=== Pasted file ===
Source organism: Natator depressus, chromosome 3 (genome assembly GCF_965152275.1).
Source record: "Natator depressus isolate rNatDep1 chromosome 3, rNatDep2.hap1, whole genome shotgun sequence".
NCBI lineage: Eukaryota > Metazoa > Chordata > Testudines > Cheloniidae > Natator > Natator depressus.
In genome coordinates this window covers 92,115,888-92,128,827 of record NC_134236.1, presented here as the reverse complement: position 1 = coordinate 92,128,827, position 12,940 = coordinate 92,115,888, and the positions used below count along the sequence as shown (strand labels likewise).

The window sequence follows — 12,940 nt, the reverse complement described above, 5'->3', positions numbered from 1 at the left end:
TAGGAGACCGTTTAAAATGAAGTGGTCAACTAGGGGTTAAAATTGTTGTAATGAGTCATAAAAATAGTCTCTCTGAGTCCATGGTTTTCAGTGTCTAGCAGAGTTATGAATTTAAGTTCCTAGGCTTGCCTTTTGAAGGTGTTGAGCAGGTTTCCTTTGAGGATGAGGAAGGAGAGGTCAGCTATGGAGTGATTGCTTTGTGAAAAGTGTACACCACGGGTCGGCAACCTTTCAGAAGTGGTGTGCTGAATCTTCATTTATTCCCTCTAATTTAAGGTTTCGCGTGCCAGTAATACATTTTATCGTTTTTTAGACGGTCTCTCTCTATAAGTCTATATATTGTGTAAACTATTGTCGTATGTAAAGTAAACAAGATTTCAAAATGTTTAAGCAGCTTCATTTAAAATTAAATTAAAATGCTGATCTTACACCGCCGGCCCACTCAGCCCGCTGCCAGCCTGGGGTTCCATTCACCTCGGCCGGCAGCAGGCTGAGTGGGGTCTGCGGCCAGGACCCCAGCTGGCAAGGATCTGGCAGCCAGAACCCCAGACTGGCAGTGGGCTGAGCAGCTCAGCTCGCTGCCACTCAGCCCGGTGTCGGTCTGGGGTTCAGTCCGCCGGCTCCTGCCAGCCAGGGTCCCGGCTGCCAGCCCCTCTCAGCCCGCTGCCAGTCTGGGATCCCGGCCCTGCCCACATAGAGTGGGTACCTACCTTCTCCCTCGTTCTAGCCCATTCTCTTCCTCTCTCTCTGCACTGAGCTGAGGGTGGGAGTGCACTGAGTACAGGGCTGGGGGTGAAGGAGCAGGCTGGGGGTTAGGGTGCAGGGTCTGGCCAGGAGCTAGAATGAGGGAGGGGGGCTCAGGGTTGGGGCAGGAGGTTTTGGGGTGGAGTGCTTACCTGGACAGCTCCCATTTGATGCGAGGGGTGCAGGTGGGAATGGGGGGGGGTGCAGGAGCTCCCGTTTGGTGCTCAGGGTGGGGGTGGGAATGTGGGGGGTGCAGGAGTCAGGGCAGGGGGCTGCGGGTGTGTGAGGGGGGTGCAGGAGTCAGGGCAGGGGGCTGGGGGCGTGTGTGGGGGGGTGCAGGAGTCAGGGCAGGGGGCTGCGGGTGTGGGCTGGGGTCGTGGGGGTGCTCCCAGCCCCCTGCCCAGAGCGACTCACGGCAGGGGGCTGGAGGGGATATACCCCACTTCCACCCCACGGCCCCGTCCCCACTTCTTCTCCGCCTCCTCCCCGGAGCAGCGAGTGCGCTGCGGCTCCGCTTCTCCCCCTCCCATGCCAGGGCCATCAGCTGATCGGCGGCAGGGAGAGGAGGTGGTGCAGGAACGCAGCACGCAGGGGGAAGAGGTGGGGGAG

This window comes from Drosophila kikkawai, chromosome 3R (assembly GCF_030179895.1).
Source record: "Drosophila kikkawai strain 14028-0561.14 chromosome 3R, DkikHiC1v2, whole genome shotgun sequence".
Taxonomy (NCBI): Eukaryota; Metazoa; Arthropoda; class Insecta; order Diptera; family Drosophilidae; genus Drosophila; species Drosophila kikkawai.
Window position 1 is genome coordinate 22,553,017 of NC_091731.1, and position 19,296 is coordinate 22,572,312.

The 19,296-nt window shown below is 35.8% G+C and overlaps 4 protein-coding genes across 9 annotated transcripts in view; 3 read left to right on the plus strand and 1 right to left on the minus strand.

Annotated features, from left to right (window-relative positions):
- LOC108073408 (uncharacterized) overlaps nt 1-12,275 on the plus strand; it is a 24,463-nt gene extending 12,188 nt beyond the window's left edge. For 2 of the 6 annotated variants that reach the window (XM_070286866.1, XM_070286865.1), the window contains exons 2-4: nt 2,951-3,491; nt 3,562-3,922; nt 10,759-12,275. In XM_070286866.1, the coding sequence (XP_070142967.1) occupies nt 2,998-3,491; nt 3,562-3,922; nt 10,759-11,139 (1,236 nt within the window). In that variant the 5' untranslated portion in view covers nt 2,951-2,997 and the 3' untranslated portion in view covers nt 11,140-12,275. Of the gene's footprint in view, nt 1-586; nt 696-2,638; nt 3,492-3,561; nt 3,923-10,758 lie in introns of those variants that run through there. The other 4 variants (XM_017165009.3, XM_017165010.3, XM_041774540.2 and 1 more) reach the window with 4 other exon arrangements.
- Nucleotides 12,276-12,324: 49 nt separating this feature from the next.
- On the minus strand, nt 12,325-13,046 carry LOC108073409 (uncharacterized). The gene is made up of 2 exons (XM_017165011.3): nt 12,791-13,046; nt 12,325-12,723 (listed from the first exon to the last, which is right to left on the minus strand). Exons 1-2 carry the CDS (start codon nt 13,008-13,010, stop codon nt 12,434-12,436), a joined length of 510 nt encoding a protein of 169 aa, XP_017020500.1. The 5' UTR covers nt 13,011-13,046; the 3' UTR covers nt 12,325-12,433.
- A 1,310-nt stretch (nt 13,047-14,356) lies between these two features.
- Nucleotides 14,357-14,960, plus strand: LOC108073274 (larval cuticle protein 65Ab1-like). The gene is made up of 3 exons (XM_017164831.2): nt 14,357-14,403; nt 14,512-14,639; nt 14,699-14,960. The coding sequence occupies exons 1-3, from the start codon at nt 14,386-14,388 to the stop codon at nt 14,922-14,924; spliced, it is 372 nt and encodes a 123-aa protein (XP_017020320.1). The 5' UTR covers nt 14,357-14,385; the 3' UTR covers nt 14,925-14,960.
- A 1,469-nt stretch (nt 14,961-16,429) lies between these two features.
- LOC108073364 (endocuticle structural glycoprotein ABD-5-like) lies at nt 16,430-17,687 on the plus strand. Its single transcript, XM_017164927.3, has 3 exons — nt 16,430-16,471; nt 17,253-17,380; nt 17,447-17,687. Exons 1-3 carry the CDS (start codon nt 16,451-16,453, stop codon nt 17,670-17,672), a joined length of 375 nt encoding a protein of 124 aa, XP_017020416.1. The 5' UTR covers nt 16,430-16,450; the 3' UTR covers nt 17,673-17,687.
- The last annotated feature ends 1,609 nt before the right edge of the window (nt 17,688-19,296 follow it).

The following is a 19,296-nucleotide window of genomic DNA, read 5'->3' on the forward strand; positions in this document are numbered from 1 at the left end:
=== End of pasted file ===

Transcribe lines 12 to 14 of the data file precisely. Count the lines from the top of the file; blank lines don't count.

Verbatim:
Annotated features, from left to right (window-relative positions):
- LOC108073408 (uncharacterized) overlaps nt 1-12,275 on the plus strand; it is a 24,463-nt gene extending 12,188 nt beyond the window's left edge. For 2 of the 6 annotated variants that reach the window (XM_070286866.1, XM_070286865.1), the window contains exons 2-4: nt 2,951-3,491; nt 3,562-3,922; nt 10,759-12,275. In XM_070286866.1, the coding sequence (XP_070142967.1) occupies nt 2,998-3,491; nt 3,562-3,922; nt 10,759-11,139 (1,236 nt within the window). In that variant the 5' untranslated portion in view covers nt 2,951-2,997 and the 3' untranslated portion in view covers nt 11,140-12,275. Of the gene's footprint in view, nt 1-586; nt 696-2,638; nt 3,492-3,561; nt 3,923-10,758 lie in introns of those variants that run through there. The other 4 variants (XM_017165009.3, XM_017165010.3, XM_041774540.2 and 1 more) reach the window with 4 other exon arrangements.
- Nucleotides 12,276-12,324: 49 nt separating this feature from the next.